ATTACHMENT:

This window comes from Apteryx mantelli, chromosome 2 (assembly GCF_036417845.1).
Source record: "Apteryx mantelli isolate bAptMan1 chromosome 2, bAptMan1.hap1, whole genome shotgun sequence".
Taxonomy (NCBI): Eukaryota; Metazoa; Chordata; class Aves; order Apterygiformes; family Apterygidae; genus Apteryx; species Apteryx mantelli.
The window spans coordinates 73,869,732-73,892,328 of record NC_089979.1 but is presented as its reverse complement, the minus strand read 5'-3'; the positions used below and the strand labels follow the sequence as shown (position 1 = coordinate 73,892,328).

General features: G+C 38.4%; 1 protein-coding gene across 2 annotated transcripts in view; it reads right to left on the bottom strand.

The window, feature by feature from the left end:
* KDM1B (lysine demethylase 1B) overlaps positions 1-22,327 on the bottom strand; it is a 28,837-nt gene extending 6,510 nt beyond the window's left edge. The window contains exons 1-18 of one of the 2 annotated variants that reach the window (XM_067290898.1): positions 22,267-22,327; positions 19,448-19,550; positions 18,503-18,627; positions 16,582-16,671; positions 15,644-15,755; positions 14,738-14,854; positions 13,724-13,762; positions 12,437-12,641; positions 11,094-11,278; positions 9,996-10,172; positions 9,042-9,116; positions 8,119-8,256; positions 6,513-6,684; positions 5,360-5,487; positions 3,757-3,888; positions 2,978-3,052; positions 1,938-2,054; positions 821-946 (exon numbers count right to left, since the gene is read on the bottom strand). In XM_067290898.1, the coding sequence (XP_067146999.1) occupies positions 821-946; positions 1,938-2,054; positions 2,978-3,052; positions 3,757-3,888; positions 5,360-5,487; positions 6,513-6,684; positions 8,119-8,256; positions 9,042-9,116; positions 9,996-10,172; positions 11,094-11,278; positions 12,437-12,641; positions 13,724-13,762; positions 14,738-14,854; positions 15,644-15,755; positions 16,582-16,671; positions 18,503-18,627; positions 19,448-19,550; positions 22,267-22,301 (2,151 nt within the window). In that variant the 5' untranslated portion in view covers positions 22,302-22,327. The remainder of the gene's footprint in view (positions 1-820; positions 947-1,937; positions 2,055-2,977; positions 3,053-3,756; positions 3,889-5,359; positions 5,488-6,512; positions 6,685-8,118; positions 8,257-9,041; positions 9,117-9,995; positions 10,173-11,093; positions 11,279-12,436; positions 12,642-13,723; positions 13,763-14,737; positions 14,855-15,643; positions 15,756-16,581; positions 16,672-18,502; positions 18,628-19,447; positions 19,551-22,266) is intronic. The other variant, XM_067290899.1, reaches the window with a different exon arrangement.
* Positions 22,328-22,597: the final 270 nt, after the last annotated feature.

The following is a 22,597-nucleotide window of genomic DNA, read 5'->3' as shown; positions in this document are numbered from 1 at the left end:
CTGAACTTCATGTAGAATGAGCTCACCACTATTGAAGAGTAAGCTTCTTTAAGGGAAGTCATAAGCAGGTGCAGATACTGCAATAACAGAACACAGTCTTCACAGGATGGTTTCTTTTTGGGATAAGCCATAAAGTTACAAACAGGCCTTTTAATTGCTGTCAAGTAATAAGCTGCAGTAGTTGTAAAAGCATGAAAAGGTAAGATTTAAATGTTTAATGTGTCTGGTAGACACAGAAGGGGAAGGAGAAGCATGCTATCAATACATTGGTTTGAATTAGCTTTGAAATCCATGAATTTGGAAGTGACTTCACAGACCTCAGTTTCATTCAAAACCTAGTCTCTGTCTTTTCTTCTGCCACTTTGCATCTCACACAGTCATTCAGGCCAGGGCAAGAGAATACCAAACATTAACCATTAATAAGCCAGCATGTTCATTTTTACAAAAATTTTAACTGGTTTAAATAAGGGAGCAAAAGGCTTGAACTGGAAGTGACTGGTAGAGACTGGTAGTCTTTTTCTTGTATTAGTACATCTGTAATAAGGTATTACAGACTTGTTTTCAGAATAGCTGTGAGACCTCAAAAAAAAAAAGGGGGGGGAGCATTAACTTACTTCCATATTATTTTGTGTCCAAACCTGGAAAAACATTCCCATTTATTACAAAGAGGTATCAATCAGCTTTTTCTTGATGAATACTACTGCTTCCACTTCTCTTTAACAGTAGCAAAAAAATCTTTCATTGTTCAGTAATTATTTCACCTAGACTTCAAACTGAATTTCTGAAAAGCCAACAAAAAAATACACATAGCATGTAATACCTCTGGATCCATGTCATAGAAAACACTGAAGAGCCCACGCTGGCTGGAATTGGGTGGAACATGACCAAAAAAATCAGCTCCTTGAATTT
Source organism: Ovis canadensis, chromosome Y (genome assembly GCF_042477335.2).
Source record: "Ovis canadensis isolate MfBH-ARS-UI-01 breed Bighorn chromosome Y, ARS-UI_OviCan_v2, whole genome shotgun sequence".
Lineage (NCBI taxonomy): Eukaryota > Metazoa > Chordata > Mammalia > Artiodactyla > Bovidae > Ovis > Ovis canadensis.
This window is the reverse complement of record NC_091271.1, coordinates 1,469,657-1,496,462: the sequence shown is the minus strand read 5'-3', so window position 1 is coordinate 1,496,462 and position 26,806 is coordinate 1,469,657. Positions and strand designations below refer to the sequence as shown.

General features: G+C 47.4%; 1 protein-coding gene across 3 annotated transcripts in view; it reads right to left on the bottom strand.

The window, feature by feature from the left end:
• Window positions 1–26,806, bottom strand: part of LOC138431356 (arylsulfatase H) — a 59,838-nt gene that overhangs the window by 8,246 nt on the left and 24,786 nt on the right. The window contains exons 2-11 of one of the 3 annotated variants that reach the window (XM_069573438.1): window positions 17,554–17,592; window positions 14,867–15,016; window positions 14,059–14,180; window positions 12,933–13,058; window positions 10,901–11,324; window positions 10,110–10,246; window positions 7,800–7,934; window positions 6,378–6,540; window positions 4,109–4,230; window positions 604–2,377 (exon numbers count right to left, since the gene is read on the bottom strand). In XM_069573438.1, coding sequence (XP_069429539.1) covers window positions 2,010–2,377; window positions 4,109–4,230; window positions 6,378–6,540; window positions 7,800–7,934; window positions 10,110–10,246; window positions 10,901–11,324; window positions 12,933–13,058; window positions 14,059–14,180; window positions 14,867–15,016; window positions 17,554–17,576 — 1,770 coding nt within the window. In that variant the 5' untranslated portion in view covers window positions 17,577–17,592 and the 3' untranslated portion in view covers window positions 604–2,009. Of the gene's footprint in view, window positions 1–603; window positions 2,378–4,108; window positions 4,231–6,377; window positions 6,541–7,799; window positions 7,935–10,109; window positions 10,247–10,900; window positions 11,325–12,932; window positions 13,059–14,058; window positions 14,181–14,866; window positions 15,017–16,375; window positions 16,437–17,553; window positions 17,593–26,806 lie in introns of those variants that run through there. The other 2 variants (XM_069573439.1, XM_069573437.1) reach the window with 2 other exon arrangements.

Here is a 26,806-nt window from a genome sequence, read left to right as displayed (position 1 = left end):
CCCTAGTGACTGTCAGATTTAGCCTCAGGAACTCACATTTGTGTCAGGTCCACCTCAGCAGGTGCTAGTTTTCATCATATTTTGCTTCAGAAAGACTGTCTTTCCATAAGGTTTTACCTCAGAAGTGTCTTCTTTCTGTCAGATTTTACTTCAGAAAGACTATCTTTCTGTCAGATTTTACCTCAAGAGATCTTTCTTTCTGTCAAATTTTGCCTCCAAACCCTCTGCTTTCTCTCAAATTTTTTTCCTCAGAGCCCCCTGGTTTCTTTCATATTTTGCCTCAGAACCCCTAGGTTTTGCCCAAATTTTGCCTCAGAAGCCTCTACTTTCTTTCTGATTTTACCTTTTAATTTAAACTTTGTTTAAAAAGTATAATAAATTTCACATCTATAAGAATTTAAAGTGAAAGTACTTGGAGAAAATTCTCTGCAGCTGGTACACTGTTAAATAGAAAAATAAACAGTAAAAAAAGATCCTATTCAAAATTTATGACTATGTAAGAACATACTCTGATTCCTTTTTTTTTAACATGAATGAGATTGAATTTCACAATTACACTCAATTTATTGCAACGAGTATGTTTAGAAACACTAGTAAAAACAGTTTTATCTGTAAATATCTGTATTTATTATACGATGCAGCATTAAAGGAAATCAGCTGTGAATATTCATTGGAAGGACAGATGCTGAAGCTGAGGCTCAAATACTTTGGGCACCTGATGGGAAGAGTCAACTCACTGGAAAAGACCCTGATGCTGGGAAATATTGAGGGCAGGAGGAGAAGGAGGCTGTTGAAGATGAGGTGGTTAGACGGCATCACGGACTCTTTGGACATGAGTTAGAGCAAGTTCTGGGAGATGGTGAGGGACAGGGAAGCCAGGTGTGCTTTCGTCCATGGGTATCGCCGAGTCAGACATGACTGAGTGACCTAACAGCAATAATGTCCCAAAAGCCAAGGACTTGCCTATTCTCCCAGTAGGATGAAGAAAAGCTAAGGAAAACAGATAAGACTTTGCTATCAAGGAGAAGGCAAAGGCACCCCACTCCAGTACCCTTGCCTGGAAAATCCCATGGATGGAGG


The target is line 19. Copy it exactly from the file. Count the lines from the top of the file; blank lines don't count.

CCCTAGTGACTGTCAGATTTAGCCTCAGGAACTCACATTTGTGTCAGGTCCACCTCAGCAGGTGCTAGTTTTCATCATATTTTGCTTCAGAAAGACTGTCTTTCCATAAGGTTTTACCTCAGAAGTGTCTTCTTTCTGTCAGATTTTACTTCAGAAAGACTATCTTTCTGTCAGATTTTACCTCAAGAGATCTTTCTTTCTGTCAAATTTTGCCTCCAAACCCTCTGCTTTCTCTCAAATTTTTTTCCTCAGAGCCCCCTGGTTTCTTTCATATTTTGCCTCAGAACCCCTAGGTTTTGCCCAAATTTTGCCTCAGAAGCCTCTACTTTCTTTCTGATTTTACCTTTTAATTTAAACTTTGTTTAAAAAGTATAATAAATTTCACATCTATAAGAATTTAAAGTGAAAGTACTTGGAGAAAATTCTCTGCAGCTGGTACACTGTTAAATAGAAAAATAAACAGTAAAAAAAGATCCTATTCAAAATTTATGACTATGTAAGAACATACTCTGATTCCTTTTTTTTTAACATGAATGAGATTGAATTTCACAATTACACTCAATTTATTGCAACGAGTATGTTTAGAAACACTAGTAAAAACAGTTTTATCTGTAAATATCTGTATTTATTATACGATGCAGCATTAAAGGAAATCAGCTGTGAATATTCATTGGAAGGACAGATGCTGAAGCTGAGGCTCAAATACTTTGGGCACCTGATGGGAAGAGTCAACTCACTGGAAAAGACCCTGATGCTGGGAAATATTGAGGGCAGGAGGAGAAGGAGGCTGTTGAAGATGAGGTGGTTAGACGGCATCACGGACTCTTTGGACATGAGTTAGAGCAAGTTCTGGGAGATGGTGAGGGACAGGGAAGCCAGGTGTGCTTTCGTCCATGGGTATCGCCGAGTCAGACATGACTGAGTGACCTAACAGCAATAATGTCCCAAAAGCCAAGGACTTGCCTATTCTCCCAGTAGGATGAAGAAAAGCTAAGGAAAACAGATAAGACTTTGCTATCAAGGAGAAGGCAAAGGCACCCCACTCCAGTACCCTTGCCTGGAAAATCCCATGGATGGAGG